Not necessarily the consensus, but for the sake of the Mavericks, who invested almost $95 million in the forward, Barnes needs to be the team’s best new addition. Barnes was a valuable part of the Warriors’ run the past two seasons, but he fell flat in the NBA Finals. Playing with Team USA this past month, Barnes wasn’t even in the regular rotation. The hope is, with a bigger role – and sacrificing fewer opportunities to players like Stephen Curry and Klay Thompson – Barnes will thrive with more responsibility in Dallas.  That certainly remains to be seen.

– Eric Pincus


  1. Dirk Nowitzki

Nowitzki will be a first-ballot Hall-of-Famer. Enjoy whatever he has left to offer on the court.

  1. Coach Rick Carlisle

Carlisle gets the most out of his roster. The Mavericks will win a lot of games against younger, more talented on-paper teams, partly because of Carlisle’s gamesmanship from the bench.

  1. Wesley Matthews

In addition to being a tough, physical defender, Matthews was a regular scorer with the Portland Trail Blazers. In his first year back from injury, he averaged 12.5 points a game for the Mavericks, shooting just 38.8 percent from the field. Expect Matthews to be more efficient this coming season.

  1. J.J. Barea

When Barea gets going, the Mavericks can be a bear stop. Carlisle seems to trust his reserve point guard, especially late in games. Barea isn’t even six-feet tall, regardless of how he’s listed, but he’s quick, smart and clutch.

– Eric Pincus


The Mavericks used space under the NBA’s $94.1 million salary cap to invest in Harrison Barnes, Deron Williams, Andrew Bogut (via trade) and Dwight Powell, among others.  Once over, the team used Dirk Nowitzki’s Bird Rights to pay him $25 million for the coming season. Dallas also used its $2.9 million Room Exception to sign Seth Curry. Now with at least $109.6 million in salary, the Mavericks have 14 guaranteed players with a spot available for Dorian Finney-Smith, Nicolas Brussino, Kyle Collinsworth, Keith Hornsby or Jameel Warney.

Dallas could have as much as $38 million next summer, based on a projected salary cap of $102 million. That presumes the Mavericks take the rookie-scale option on Justin Anderson, and that the team opts out of the second year on Nowitzki’s deal. Both Bogut and Williams will be free agents next summer, while just $1.3 million of Devin Harris’ $4.4 million is guaranteed for 2017-18. The Mavericks do not have the cap room necessary to restructure and extend Bogut’s contract.

– Eric Pincus


Young teams do a lot right over a 48-minute game, but when it comes down to close out a game, they’re often exposed. The Mavericks are that well-coached, veteran team that will win tight contests, simply because they know how to do so. The team will need to adjust to personnel changes, but the projected starting group of Williams, Matthews, Barnes, Nowitzki and Bogut is a very solid five. Barea, Powell and Harris off the bench, along with players like Quincy Acy, Anderson and Curry is a very solid rotation. The Mavericks will put up points this season and collectively, they’ll get enough stops to win more games than not.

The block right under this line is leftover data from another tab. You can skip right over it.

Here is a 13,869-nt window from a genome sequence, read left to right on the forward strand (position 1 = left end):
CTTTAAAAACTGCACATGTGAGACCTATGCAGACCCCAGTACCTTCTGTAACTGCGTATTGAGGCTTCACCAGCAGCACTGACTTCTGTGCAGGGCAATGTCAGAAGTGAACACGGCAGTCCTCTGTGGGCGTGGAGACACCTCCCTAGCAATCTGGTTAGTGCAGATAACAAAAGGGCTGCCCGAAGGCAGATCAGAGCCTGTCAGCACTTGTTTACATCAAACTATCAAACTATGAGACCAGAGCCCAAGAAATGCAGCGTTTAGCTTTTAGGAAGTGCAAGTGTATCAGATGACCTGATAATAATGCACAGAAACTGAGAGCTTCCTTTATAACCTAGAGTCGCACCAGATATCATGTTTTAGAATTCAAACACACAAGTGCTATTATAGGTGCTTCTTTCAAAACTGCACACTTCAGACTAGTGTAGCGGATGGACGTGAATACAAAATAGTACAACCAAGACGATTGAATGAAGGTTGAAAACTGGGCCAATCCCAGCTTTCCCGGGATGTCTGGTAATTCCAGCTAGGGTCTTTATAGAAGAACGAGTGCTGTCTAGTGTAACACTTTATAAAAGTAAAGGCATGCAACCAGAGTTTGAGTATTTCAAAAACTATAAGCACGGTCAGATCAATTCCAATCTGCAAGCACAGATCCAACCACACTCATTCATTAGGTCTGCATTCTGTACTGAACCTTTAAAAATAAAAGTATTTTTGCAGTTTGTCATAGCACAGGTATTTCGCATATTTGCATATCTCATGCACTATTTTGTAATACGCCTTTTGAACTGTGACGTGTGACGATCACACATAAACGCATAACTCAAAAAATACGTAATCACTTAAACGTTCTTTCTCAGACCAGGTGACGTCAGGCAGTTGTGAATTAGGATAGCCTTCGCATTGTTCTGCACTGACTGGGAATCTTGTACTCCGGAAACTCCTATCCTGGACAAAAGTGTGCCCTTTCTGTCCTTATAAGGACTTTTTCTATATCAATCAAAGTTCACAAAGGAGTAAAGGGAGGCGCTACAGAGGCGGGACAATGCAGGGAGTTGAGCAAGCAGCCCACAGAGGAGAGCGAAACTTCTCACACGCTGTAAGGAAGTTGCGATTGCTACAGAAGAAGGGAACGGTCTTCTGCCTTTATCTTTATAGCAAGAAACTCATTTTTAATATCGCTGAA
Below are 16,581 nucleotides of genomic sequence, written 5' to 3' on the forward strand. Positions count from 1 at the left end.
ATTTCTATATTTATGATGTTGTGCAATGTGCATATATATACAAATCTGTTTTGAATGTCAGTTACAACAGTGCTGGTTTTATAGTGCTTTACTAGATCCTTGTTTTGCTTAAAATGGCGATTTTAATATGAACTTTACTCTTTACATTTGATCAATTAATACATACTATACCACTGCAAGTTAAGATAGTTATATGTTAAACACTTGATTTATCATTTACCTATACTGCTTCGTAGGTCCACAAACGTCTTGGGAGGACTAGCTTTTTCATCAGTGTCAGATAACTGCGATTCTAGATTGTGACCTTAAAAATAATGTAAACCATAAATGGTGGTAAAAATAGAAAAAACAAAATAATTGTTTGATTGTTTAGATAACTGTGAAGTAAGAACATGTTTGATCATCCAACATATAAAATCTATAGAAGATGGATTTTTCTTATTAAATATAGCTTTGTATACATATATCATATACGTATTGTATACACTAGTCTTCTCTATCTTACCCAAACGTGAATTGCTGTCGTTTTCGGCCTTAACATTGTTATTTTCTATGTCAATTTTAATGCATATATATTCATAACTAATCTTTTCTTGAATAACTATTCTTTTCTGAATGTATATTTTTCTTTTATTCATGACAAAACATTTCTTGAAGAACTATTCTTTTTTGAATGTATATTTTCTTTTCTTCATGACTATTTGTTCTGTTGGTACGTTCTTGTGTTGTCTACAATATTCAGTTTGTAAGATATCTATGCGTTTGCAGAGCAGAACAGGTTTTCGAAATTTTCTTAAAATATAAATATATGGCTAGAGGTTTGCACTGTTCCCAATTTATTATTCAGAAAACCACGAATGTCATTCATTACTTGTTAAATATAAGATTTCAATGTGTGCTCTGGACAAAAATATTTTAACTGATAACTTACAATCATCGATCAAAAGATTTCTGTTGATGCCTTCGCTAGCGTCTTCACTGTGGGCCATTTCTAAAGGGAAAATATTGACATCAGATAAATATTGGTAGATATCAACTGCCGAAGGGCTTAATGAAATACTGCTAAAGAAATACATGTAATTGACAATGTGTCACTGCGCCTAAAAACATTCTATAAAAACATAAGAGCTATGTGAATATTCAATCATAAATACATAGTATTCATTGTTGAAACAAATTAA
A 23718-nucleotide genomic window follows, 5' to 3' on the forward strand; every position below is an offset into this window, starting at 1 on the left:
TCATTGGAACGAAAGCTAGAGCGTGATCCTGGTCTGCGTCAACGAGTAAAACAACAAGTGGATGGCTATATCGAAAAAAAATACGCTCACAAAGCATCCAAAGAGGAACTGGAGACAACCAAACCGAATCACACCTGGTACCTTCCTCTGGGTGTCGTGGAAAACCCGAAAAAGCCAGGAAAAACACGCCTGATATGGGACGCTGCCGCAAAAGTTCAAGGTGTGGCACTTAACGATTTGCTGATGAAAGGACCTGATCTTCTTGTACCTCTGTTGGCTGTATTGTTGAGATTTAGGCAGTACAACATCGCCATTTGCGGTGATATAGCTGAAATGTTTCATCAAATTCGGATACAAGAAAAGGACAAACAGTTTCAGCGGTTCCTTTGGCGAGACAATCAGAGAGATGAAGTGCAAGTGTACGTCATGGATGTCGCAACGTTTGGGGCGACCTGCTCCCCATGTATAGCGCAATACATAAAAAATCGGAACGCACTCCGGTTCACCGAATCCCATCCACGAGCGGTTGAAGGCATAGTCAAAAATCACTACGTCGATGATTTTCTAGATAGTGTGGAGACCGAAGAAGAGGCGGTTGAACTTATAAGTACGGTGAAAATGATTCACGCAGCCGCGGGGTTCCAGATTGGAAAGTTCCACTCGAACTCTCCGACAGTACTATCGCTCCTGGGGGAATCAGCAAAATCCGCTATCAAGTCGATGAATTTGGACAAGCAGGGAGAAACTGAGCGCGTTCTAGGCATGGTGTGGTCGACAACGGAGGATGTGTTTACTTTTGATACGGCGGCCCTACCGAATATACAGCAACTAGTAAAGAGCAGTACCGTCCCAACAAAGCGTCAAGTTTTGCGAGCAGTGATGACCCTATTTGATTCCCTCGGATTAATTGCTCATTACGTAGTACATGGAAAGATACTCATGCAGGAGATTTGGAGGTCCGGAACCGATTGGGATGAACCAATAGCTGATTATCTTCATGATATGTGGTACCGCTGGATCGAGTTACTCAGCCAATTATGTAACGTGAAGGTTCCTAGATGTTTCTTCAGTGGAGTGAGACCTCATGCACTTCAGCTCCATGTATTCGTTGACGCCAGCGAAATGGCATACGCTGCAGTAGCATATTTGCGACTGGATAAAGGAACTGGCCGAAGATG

– Eric Pincus


The Mavericks continue to be a good enough team — a squad that make the playoffs (thus bypassing the draft lottery) but doesn’t get beyond the first round. The team isn’t especially young or athletic, although players like Barnes and Anderson help that cause to an extent. Even if the team is in a “win now” posture for the close of Nowitzki’s career, they’re not quite strong enough to compete against the best teams in the league.

– Eric Pincus


Is Harrison Barnes more than a role player?

When a team like the Warriors can boast players like Draymond Green, Curry and Thompson, along with veterans like Andre Iguodala and Shaun Livingston, a young, evolving player like Barnes can get lost in the shuffle. Barnes was a featured part of the Warriors’ “death” small-ball lineup as they set an NBA record last year with 73 wins. Unfortunately for Golden State, their quest fell short after taking a 3-1 lead over the Cleveland Cavaliers.

Barnes was not good as the Warriors lost those three straight games to close the year. He seemingly lost his confidence and couldn’t hit a wide open shot. Is that how Barnes should be defined? What about his contribution to the championship run a year earlier, along with the record-setting 2015-16 season?

As one of the Mavericks’ best players, perhaps Barnes will step into a featured role — showing all that he held back in Golden State. At $22.1 million for the coming season, Dallas is banking on Barnes flourishing away from Golden State.

– Eric Pincus